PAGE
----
Because of the increase in the visibility of fandom on the internet, and the high level of organization achieved among many of these groups, the persons involved in the production of television programs (often referred to by fans as the "Powers That Be" or PTBs) have begun to pay more attention to fan groups. Internet discussion or "chat" sessions are often set up with stars, producers, and directors in which fans can ask questions about episodes, past incidents, or future developments. The stars and the PTBs often monitor and sometimes even post on internet newsgroups. Gillilan (1998) cites examples of letter-writing campaigns spearheaded by internet newsgroups when fans are unhappy with developments on a show. Gillilan also gives an example of fans rejecting developments outright. When fans were unhappy with the second season of War of the Worlds, they literally "rewrote" the history of the show in fan fiction stories which ignored the deaths of major characters and continued from the first season as though the second season never happened. Of 700 fan fiction stories collected in 1995, only 50 followed the story line as it was presented in the second season. The other 650 stories either negated it or ignored it altogether (Gillilan, 1998).
One finding by most researchers who have studied fandom is that fans are overwhelmingly female. Baym (1998) stated that two-thirds of the posters on soap opera newsgroups are female. Gillilan (1998) describes the "typical" fan as a white, college-educated, middle-class, heterosexual female between 25 and 50 years old. Gillilal (1998) goes on to define a "woman-centered cultural space in which reinterpretations of the text can occur -- both theoretically and demographically" as a "wild-zone". Because the broadcast industry is a male-dominated, patriarchal domain, the texts produced by television reflect this male domination. Female fans remove the texts they feel have potential from the male dominion and place it into the wild zone. Here, "women can take control of cultural products that would otherwise fall outside their influence. They create, consume, and mediate their activities apart from the dominant culture industry. The wild-zone applies to all levels of fan activity - public, such as conventions, and private, such as individual acts of production and consumption. It is a place where activities are controlled by women, for women. The television fandom wild-zone exists both as a place without any permanent or specific physical location, which members enter and leave at will, and as a state of belonging centered in a sense of interest and community." (Gillilan, 1998, p. 185).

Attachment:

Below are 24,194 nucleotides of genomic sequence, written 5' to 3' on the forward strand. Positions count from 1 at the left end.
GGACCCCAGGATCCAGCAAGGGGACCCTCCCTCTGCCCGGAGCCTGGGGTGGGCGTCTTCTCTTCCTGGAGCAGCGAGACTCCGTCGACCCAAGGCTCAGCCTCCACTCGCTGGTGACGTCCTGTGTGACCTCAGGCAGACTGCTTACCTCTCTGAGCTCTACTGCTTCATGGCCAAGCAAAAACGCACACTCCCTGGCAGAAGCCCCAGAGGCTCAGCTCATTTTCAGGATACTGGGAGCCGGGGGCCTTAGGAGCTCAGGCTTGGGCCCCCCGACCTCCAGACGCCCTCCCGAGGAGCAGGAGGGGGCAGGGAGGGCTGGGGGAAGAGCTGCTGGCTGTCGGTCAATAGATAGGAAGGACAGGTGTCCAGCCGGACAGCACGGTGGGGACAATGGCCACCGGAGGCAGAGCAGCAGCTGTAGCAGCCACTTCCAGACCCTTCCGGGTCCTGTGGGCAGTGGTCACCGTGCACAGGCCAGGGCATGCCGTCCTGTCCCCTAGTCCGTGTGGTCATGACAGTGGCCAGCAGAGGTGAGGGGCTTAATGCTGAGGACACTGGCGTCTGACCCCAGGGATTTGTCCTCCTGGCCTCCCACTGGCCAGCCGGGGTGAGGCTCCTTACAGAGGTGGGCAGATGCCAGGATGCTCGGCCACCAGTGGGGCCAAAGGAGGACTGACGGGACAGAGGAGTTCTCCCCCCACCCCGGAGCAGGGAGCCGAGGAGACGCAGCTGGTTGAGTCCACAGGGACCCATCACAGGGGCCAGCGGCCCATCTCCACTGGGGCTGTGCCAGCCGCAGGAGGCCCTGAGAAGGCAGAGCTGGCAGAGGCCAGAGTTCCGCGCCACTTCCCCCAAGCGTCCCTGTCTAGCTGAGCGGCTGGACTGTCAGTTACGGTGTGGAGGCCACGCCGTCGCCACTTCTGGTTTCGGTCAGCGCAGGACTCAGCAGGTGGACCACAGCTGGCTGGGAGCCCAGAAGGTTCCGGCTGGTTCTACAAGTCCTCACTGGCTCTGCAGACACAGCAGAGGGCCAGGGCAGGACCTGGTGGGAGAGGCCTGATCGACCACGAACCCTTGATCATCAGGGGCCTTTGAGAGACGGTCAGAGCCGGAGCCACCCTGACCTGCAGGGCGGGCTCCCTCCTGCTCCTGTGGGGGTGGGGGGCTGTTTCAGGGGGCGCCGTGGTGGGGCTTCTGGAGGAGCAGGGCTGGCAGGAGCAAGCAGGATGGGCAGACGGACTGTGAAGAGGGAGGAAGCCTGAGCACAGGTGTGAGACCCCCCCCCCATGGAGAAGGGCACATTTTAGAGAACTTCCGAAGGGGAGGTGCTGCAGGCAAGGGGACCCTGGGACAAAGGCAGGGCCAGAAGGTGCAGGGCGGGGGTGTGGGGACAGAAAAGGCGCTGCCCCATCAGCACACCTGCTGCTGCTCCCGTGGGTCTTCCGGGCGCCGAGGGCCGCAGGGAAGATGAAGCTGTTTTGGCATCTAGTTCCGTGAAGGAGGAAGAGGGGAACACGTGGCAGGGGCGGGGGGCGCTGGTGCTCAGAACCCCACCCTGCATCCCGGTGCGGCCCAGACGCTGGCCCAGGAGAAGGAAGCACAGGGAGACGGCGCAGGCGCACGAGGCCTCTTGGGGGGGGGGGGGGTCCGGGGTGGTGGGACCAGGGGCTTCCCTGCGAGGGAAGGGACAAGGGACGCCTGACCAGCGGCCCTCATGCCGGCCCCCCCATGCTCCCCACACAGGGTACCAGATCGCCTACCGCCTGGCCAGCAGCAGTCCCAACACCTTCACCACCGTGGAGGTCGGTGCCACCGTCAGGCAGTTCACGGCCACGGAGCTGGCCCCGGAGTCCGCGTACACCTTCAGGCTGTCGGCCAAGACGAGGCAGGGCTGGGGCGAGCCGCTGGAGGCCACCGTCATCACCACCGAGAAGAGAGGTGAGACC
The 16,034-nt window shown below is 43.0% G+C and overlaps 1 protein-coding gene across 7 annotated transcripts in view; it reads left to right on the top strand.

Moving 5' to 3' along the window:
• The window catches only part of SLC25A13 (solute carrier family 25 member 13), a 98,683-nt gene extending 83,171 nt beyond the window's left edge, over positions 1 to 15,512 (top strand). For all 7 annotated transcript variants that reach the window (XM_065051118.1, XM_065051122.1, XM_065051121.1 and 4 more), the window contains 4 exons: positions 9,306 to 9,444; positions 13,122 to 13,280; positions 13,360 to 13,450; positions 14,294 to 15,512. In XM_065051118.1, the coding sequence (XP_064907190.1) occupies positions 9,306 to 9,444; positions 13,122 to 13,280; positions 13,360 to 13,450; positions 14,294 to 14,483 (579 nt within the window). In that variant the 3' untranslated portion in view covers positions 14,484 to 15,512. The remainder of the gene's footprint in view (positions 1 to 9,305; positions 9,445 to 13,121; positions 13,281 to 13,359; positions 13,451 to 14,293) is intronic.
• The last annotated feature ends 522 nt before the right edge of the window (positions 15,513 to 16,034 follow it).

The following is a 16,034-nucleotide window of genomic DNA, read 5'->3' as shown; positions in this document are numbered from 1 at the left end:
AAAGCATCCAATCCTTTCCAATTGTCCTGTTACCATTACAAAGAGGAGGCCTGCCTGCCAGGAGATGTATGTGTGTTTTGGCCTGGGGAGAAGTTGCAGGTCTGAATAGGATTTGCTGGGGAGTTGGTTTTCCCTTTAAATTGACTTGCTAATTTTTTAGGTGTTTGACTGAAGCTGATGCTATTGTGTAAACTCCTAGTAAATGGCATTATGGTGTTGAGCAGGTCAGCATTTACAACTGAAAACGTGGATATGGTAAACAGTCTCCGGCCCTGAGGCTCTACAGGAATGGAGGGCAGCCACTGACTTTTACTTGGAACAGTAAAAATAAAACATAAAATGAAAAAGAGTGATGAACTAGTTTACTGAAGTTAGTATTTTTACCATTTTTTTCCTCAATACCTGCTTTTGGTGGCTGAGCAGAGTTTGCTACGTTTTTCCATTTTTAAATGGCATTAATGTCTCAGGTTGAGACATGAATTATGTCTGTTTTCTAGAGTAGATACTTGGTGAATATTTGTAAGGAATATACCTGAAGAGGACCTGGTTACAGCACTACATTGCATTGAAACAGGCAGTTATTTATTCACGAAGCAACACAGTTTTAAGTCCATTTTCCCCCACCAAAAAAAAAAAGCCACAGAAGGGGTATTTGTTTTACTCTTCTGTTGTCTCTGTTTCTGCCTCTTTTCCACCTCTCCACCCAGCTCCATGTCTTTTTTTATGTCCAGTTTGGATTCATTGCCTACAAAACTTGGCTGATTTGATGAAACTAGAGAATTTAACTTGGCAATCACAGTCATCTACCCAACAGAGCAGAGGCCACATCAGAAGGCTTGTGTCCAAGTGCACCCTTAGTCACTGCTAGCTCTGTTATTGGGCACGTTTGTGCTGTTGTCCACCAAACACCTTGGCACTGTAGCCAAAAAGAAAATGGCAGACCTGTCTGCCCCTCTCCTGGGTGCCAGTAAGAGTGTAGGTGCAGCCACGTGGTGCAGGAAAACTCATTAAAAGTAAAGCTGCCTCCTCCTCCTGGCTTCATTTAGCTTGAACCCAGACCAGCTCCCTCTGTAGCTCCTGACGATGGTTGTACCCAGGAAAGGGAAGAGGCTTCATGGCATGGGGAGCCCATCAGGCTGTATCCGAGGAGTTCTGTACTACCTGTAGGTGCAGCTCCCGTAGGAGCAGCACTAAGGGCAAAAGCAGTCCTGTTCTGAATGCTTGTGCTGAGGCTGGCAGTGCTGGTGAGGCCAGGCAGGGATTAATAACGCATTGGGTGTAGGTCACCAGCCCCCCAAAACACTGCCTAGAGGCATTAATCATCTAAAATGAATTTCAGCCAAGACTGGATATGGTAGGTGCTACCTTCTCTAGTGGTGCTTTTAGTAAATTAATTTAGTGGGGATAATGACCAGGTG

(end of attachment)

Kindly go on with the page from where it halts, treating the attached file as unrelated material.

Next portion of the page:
Bacon-Smith (1992) addresses the issue of divergent gender interests in fandom. Gaming, for example, has always been dominated by males. Many researchers (Rheingold, 1993) who have studied computer-mediated communication have reported on the domination of males in online Multi User Dungeons (MUDs) as well as in computer gaming and fantasy card games such as "Magic: The Gathering." Women who venture into gaming are met with suspicion, if not outright hostility until they can establish their "expertise" (Bacon-Smith, 1992). Rheingold (1993) cites examples of males presenting themselves as females in cyberspace because of the increased attention females attract in the mostly male MUD communities. However, increased attention does not always mean a lack of hostility on the part of males, as one highly publicized incident of "cyber-rape" illustrates. The sharp division between male fans attracted almost exclusively to to highly-structured aspects of fandom such as gaming and females attracted to "wild-zones" such as fan fiction is puzzling and would be a good topic for further research.